Members of the Board of Trustees for the Florida School for the Deaf and Blind convened in an emergency meeting today to discuss the flashpoint issue of taking property through a process known as “eminent domain” that has brought tempers in the otherwise peaceful neighborhood surrounding the campus to a rolling-boil.
A House bill introduced this session already made its way through three committees and the Senate companion bill made its way through two. That was before it was intercepted by St Augustine Senator John Thrasher — who told term-limited St Augustine Representative Bill Proctor, who supports the bill, the St Augustine Mayor and St Augustine City Manager, who don’t, to work out their differences.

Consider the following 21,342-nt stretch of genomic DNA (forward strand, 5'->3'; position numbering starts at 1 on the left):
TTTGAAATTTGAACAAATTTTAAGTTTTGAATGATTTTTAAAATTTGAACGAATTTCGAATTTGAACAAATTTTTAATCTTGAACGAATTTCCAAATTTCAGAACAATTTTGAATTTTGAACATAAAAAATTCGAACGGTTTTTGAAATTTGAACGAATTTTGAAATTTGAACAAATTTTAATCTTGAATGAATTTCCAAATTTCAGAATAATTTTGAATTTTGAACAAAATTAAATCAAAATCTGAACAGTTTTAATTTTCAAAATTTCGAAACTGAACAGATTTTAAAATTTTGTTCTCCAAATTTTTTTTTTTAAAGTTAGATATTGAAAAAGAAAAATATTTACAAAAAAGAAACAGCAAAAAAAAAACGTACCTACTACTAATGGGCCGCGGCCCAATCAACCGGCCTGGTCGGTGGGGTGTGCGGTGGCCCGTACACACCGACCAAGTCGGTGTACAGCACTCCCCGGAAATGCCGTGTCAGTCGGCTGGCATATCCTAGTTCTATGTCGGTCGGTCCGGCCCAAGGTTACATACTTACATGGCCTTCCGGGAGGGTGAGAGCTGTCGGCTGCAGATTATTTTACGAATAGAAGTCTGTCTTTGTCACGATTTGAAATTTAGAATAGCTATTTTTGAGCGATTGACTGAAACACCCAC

At their regular meeting on Monday night, the full body of the City Commission gave approval to a proposed settlement for an Interlocal agreement, land licenses, conditions for some zoning concerns and, the big issue, the school’s right to exercise eminent domain if the House and Senate bills are enacted into law.
During this afternoon’s meeting, the members of the Board voted to accept the conditions that the school will never exercise eminent domain to take property in either the Nelmar Terrace or Fullerwood Park Historic Districts. Further, the school will not exercise the controversial process of acquiring property anywhere within the City of St Augustine for a period of 10 years.
Photo credits: © 2012 Historic City News staff photographer